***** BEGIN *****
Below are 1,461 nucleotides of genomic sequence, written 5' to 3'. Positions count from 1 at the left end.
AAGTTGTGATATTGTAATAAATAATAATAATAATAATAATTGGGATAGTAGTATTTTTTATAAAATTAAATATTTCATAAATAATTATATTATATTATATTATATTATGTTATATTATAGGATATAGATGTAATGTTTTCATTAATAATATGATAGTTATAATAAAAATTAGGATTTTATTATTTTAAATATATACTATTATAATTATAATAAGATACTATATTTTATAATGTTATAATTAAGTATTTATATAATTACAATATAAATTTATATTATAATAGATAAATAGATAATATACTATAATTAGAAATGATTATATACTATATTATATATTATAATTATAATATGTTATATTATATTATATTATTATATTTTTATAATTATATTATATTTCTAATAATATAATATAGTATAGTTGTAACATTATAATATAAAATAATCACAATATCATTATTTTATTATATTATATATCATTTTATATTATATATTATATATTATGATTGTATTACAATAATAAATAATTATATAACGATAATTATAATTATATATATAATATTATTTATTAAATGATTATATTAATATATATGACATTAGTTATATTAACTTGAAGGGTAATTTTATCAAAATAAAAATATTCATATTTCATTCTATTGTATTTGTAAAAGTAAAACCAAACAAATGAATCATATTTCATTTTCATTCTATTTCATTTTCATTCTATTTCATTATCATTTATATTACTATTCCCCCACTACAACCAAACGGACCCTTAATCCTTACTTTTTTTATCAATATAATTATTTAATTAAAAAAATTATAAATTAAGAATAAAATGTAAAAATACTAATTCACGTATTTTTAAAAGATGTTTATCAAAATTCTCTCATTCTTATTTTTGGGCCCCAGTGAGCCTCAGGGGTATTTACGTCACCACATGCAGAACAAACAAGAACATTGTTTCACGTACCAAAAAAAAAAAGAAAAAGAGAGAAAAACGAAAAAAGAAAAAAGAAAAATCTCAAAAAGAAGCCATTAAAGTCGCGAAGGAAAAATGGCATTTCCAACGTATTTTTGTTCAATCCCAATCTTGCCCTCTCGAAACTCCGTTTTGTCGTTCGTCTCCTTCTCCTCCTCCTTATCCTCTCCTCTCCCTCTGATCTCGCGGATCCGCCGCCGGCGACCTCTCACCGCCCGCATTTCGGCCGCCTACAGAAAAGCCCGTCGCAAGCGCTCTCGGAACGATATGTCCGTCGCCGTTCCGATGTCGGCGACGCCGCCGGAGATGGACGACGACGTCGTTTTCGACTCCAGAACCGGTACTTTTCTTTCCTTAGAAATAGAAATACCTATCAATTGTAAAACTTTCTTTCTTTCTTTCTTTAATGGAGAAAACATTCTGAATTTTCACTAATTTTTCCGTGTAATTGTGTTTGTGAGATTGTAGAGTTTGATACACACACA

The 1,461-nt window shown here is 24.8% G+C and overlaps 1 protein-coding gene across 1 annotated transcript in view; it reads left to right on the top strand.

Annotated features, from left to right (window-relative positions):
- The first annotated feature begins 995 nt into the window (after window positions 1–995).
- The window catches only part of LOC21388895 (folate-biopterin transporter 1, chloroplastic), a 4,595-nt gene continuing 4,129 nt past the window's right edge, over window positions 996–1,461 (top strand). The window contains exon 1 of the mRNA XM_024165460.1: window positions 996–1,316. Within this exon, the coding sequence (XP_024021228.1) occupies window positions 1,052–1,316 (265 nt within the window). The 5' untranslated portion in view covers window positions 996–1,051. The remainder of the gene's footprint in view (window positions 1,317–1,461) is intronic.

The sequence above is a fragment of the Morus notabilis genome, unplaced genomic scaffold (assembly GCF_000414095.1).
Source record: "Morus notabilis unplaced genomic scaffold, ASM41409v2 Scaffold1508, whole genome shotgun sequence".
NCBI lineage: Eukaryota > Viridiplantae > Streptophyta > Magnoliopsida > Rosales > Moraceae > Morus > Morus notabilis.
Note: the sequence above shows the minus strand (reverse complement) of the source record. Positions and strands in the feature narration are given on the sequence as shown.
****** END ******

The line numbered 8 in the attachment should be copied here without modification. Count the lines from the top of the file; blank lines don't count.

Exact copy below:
Source record: "Morus notabilis unplaced genomic scaffold, ASM41409v2 Scaffold1508, whole genome shotgun sequence".